It’s Oh La La! time again

The French comedy film festival regales nationwide.

Cést La Vie!  (photo credit: PR)
Cést La Vie!
(photo credit: PR)
If you could use a few laughs this November — and who couldn’t? — check out the third Oh La La! French Comedy Festival, which runs from November 16 to December 5 at the cinematheques in Tel Aviv, Jerusalem, Haifa, Sderot and Rosh Pina, as well as the cultural center in Savyon, Globus Max Ashdod, and the Yad Labanim House in Ra’anana. There will be special screenings on two weekends at Kochav Cinema in Ramat Hasharon, and two films will also be screened at Cinema City Glilot, Jerusalem and Netanya.
Many of the films have English and Hebrew subtitles.
The opening film is Eric Toledano and Olivier Nakache’s C’est la vie! The writing/directing duo, who made such hits as The Intouchables and Samba, are coming to Israel for the festival. This film tells the story of the behind-the-scenes goings-on at a very tasteful wedding held in a 17th-century castle. Toledano and Nakache have made frequent appearances at film festivals in Israel.
The festival features the best of contemporary French comedies, along with several classics you won’t want to miss the opportunity to see on the big screen. Jean Renoir’s Boudu Saved from Drowning is one of most influential comedies of all time and was reworked in the 1986 film Down and Out in Beverly Hills by Paul Mazursky. The original 1932 French film tells the story of a bourgeois family that takes in a tramp who has been pulled from the river. But this tramp, played by the legendary Michel Simon, is less of a helpless victim than they originally believe.
Louis Malle’s Zazie dans le Metro is a classic 1960 comedy about a young girl who has to spend a few days with relatives in Paris and dreams of riding the subway. But there is a subway workers’ strike on, so she gets to know the city by foot, meeting people all over Paris.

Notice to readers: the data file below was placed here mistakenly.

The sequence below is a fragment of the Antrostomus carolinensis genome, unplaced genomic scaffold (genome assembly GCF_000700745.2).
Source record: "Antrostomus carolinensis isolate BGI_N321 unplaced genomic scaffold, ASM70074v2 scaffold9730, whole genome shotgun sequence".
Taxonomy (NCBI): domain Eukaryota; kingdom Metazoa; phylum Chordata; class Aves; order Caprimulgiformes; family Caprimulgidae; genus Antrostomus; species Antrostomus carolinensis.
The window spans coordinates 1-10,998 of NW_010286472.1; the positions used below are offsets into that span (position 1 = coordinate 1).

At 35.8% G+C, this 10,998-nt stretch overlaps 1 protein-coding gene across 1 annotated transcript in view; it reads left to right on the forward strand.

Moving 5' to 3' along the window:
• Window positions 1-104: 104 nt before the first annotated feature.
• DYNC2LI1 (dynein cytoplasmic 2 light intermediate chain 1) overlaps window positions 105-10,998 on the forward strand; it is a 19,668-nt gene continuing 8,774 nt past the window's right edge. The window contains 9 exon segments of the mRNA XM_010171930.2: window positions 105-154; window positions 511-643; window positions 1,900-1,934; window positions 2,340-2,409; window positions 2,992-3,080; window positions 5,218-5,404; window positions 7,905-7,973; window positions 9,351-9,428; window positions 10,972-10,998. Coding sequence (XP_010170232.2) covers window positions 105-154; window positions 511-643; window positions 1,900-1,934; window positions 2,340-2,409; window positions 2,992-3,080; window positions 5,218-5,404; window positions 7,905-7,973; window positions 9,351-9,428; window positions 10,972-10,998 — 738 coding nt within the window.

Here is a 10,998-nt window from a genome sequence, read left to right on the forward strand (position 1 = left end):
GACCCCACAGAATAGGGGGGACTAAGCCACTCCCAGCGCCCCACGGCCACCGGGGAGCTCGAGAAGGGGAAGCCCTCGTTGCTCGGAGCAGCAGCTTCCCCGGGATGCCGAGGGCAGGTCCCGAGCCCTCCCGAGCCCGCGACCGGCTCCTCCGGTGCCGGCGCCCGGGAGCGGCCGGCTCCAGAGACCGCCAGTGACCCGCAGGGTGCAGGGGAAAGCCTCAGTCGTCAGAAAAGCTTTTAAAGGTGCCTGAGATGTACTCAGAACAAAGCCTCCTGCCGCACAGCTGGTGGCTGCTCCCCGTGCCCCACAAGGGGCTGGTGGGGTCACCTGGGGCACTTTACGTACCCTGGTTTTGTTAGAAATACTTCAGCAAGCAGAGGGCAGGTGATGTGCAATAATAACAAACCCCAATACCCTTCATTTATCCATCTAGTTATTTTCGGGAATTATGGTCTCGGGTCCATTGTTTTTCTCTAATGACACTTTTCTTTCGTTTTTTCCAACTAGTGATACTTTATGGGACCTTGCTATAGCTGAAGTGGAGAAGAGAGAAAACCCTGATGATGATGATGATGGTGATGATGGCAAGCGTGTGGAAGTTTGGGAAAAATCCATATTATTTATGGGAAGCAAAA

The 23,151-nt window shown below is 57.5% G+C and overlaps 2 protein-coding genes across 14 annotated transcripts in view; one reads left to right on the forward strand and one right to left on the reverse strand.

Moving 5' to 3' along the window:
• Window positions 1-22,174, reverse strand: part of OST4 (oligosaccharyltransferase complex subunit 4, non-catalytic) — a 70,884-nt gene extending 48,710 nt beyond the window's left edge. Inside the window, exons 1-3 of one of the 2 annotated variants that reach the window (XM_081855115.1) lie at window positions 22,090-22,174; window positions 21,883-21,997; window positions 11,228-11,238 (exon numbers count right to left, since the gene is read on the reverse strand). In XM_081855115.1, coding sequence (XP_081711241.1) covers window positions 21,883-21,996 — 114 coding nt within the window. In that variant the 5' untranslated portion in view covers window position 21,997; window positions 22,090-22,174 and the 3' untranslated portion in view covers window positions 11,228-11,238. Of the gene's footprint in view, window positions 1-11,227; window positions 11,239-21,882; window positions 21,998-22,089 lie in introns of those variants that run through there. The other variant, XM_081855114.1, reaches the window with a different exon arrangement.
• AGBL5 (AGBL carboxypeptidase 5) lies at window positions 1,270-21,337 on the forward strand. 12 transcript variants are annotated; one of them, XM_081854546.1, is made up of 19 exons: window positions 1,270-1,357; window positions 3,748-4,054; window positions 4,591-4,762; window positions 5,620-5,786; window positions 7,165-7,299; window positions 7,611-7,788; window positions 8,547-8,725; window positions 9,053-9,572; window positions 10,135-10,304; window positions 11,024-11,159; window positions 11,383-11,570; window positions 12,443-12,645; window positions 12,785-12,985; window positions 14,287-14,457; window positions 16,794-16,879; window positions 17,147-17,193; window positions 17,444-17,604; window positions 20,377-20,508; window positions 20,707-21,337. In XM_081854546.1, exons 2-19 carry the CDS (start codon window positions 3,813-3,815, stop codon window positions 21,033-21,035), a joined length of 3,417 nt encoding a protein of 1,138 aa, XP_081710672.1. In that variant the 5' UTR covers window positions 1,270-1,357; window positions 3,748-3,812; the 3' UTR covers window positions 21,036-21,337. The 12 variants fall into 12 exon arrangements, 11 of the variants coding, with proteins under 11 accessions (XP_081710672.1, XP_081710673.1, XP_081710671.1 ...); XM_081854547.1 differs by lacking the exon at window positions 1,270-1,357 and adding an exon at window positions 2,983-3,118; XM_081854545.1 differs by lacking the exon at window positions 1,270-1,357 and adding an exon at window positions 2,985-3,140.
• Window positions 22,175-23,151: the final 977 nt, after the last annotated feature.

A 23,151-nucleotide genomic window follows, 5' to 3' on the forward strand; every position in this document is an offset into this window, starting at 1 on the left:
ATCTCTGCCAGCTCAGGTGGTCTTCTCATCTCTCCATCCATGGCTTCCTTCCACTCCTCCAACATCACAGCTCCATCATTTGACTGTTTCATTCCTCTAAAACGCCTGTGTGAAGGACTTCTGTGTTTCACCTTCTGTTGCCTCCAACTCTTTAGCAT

Yves Robert’s 1972 film The Tall Blond Man with One Black Shoe tells the story of a classical musician who is mistaken for a master spy and gets caught up in the rivalry between intelligence agencies.
Pierre Richard and Jean Rochefort star in this farce, which was followed by the sequel The Return of the Tall Blond Man.
Among the contemporary films, He Even Has Your Eyes by Lucien Jean-Baptiste is about a couple who dream of adopting a baby.
The twist is that they are black, and the baby they are given to adopt is white. Writer/director Jean-Baptiste also stars in the film.
Edouard Baer is best known as an actor and has even appeared in an Israeli film, Eytan Fox’s Cupcakes. But he is also a director and in his latest film, Open at Night, he plays an actor who has just one night to save his theater. Audrey Tautou co-stars.
Baer also stars in Encore heureux, a film by Benoit Graffin about a couple facing marital difficulties, with Sandrine Kiberlain.
Sou Abadi’s Cherchez la femme is about how a couple’s relationship is disrupted when the woman’s conservative brother arrives from Yemen.
In Eric Lavaine’s L’embarras du choix, an indecisive woman (Alexandra Lamy) has her father and friends choose everything for her but has to make her own decision after she falls for two men.
Nicholas Bedos’s Monsieur & Madame Adelman tells the story of a biographer investigating the life of a literary couple.
The Student and Monsieur Henri, directed by Ivan Calberac, is about a gruff old man who rents his spare room to a beautiful student on the condition that she try to break up his son’s marriage.
The festival was organized by Eden Cinema, with the support and cooperation of the Institut Francais in Israel, UNIFRANCE Films, the Tel Aviv-Jaffa Municipality and the Tel Aviv Cinematheque.